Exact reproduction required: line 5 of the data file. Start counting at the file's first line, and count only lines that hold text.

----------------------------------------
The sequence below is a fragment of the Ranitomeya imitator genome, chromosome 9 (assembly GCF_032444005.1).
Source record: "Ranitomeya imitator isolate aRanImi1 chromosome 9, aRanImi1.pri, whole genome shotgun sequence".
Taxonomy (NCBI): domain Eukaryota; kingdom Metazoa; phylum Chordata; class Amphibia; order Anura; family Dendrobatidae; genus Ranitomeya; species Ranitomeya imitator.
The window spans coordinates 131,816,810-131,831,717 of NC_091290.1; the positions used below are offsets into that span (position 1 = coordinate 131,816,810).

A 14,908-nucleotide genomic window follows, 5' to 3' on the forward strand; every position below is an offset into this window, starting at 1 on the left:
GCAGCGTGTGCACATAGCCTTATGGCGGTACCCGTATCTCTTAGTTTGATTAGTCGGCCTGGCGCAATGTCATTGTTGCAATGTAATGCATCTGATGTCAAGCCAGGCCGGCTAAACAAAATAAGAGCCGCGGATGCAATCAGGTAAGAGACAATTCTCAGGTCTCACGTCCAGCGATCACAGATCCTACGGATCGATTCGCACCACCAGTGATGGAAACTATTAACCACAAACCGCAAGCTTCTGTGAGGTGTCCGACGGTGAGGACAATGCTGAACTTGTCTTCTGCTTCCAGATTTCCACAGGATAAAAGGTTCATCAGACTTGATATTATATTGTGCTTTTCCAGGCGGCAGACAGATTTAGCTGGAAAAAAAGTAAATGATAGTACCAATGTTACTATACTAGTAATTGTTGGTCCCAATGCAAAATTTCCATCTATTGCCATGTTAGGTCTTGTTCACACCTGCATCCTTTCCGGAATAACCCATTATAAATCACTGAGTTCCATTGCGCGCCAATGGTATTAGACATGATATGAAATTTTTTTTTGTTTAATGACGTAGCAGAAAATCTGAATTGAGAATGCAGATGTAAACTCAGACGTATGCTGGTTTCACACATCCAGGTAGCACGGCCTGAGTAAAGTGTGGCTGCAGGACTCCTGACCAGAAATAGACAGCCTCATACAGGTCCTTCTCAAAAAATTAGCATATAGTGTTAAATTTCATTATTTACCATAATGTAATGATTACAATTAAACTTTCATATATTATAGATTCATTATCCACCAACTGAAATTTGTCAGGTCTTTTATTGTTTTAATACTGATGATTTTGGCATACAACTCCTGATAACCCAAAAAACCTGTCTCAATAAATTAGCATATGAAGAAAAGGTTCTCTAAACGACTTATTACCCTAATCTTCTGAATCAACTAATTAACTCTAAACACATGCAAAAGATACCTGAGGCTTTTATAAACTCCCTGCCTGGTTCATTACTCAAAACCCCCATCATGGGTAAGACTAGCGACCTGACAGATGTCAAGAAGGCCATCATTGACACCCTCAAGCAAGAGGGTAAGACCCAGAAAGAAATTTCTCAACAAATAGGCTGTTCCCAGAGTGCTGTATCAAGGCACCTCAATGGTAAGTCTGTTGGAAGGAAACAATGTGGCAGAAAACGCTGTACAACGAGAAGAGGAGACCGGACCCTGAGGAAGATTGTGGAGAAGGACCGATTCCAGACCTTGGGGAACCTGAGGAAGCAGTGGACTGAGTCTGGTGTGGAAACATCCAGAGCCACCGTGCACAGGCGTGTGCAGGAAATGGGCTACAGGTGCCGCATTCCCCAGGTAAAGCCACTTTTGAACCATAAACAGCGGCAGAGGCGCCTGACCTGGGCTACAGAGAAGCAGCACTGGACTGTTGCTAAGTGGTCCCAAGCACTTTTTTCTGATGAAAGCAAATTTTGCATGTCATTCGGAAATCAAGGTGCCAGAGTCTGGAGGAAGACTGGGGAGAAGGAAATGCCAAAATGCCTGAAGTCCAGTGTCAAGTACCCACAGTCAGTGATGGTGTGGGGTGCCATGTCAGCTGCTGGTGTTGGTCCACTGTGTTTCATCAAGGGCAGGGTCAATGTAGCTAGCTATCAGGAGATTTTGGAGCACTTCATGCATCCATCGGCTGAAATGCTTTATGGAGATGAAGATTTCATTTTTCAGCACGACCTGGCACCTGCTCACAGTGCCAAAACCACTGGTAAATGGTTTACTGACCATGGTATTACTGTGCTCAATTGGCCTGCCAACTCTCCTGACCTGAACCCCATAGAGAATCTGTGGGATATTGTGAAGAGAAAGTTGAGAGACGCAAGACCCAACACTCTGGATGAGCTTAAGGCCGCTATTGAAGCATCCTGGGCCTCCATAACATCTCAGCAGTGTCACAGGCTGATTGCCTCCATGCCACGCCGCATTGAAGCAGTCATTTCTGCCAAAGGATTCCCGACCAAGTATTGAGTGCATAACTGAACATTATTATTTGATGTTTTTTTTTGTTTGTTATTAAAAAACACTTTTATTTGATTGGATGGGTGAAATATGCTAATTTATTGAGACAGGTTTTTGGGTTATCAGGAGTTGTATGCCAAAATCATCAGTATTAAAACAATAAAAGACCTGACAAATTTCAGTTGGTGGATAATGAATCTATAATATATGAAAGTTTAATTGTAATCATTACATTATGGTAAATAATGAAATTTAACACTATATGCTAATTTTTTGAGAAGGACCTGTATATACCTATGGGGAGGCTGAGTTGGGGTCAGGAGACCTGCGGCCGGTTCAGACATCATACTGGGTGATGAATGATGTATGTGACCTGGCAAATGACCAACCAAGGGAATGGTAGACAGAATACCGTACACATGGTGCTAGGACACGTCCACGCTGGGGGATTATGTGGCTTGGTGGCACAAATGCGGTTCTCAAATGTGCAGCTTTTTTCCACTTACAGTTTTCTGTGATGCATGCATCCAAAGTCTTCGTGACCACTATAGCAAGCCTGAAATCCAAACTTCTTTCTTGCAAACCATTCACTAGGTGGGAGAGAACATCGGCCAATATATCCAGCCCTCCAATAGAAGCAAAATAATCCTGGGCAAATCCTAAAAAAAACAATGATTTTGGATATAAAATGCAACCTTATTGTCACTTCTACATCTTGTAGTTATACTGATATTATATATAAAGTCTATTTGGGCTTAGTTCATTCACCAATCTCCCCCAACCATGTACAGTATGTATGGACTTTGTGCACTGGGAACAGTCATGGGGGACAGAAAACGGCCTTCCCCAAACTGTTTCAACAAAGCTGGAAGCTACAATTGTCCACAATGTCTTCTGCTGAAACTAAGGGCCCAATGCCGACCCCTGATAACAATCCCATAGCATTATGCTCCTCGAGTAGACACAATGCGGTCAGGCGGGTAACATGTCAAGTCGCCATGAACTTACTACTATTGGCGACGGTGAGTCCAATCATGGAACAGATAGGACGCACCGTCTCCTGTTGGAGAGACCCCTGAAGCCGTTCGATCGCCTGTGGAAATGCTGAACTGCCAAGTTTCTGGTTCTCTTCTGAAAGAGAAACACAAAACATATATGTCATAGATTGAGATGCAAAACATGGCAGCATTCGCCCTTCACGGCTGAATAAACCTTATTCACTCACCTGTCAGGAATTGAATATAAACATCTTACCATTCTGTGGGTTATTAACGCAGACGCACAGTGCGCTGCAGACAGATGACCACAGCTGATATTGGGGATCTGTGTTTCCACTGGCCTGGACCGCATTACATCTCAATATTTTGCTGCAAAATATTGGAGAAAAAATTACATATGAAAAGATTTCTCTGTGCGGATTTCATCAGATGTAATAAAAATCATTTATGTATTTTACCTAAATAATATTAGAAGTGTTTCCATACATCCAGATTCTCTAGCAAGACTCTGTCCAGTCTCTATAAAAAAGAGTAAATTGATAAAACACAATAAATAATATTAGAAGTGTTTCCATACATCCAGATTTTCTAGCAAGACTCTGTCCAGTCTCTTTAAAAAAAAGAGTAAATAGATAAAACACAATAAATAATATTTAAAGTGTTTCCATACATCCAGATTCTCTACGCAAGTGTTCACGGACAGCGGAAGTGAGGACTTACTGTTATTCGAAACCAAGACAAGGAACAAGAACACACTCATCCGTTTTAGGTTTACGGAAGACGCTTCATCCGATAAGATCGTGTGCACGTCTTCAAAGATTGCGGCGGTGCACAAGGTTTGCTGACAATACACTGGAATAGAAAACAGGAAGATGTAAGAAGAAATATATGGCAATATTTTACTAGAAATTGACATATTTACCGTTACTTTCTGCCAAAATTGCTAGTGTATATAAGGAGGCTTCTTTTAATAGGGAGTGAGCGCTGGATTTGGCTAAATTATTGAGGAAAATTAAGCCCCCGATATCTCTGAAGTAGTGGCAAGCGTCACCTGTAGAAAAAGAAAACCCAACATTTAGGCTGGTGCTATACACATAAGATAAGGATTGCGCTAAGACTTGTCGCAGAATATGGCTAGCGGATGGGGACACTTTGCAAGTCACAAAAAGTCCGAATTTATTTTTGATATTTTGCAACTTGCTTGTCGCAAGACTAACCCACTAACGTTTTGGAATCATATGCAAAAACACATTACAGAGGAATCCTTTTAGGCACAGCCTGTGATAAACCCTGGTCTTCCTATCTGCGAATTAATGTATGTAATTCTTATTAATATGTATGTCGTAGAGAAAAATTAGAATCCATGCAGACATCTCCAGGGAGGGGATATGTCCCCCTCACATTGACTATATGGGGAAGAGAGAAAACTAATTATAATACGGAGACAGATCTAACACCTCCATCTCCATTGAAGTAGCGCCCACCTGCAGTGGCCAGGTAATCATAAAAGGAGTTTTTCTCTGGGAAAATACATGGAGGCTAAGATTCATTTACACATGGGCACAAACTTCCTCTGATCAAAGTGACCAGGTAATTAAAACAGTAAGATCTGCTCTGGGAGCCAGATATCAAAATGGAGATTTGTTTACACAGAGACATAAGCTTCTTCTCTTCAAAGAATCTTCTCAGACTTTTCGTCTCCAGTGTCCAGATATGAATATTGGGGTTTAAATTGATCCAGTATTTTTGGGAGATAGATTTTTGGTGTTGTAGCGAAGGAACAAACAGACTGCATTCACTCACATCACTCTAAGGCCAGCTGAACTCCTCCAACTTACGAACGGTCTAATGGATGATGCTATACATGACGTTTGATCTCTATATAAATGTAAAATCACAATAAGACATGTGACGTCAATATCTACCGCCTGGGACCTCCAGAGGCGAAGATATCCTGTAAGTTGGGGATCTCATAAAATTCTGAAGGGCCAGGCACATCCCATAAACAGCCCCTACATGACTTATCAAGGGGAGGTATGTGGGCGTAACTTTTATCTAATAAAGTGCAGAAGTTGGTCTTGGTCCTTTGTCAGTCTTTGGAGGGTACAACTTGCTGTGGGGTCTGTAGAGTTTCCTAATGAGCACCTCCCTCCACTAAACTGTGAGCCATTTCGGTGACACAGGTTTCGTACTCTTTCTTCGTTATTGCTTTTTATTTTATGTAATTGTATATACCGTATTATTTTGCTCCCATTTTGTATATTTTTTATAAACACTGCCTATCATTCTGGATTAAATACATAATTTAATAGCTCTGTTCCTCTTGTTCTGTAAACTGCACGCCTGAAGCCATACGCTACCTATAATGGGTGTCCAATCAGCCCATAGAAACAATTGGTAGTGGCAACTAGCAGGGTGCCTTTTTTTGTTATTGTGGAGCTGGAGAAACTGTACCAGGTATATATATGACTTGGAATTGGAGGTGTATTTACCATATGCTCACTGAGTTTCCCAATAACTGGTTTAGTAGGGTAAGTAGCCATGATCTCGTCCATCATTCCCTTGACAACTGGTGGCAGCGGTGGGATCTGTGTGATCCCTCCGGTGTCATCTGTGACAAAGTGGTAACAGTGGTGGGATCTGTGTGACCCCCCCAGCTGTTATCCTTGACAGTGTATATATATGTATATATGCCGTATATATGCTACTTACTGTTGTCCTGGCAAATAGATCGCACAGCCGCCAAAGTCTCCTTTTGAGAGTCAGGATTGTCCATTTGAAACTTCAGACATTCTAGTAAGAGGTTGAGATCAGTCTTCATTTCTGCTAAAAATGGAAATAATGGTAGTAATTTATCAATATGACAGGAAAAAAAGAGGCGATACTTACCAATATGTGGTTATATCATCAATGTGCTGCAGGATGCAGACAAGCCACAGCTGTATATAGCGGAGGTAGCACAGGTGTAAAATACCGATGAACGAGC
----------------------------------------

A 14,908-nucleotide genomic window follows, 5' to 3' on the forward strand; every position below is an offset into this window, starting at 1 on the left: